House of Commons Library

The Post Office

Published Monday, January 8, 2018

This briefing paper contains information on the Post Office. Including the Government funding package announced in December 2017.

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Summary

The Post Office was separated from Royal Mail in 2012, and is owned by the UK Government. The Post Office has been undergoing a major network transformation programme. The company has been reforming itself in order to become self-sustaining. This has included reducing central costs, increasing revenues, and modernising branches in the network.

The Post Office reported its first annual profit on in sixteen years in 2016/17, reporting a modest profit of £13million[1]. However Post Office revenue fell by £57million in 2016/17 to £1,037million. This was largely the result of the reduction in Government Network Subsidy Payments.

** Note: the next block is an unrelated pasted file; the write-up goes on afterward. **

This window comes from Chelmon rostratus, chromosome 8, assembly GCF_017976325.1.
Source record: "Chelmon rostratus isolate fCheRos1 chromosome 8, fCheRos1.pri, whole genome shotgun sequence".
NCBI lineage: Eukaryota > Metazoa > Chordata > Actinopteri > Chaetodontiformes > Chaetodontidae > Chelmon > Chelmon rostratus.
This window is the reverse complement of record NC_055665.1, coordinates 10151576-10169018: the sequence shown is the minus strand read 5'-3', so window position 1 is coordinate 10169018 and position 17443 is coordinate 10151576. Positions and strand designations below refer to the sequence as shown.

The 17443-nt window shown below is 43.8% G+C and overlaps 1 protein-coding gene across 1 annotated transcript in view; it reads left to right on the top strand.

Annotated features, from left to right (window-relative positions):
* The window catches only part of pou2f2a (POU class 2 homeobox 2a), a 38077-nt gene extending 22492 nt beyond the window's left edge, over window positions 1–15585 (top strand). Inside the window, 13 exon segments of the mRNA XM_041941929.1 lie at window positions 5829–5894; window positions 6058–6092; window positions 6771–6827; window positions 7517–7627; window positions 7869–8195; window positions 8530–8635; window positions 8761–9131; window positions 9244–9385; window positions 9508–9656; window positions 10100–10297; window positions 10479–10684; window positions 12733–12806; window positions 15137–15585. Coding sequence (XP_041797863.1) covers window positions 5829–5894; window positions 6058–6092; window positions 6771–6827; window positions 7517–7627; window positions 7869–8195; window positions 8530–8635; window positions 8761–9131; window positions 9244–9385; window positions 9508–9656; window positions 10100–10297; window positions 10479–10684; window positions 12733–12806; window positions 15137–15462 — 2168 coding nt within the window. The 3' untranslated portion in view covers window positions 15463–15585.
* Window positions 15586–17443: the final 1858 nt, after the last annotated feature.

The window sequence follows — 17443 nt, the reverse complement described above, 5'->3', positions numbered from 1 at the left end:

Between 2010 and 2017, the Government allocated £2 billion to fund the Post Office’s modernisation and transformation programme.

The Government agreed a new funding package of £370million for the Post Office to run till 2021. As part of this funding package, the Government Network Subsidy Payment continues to be reduced.

Modernisation has seen the number of Crown Post Offices, those run directly by the Post Office, decrease in recent years. Some branches have been franchised to partners such as WHSmith.

Many non-Crown Post Offices have been converted, moved or modernised into new types of branches.

The number of post offices in the overall network has been declining since the 1980s, although the decline has slowed since 2009. The Library has produced a briefing on the number of Post Offices over time.

 

Commons Briefing papers CBP-7550

Authors: Jennifer Brown; Lorna Booth

Topic: Postal services

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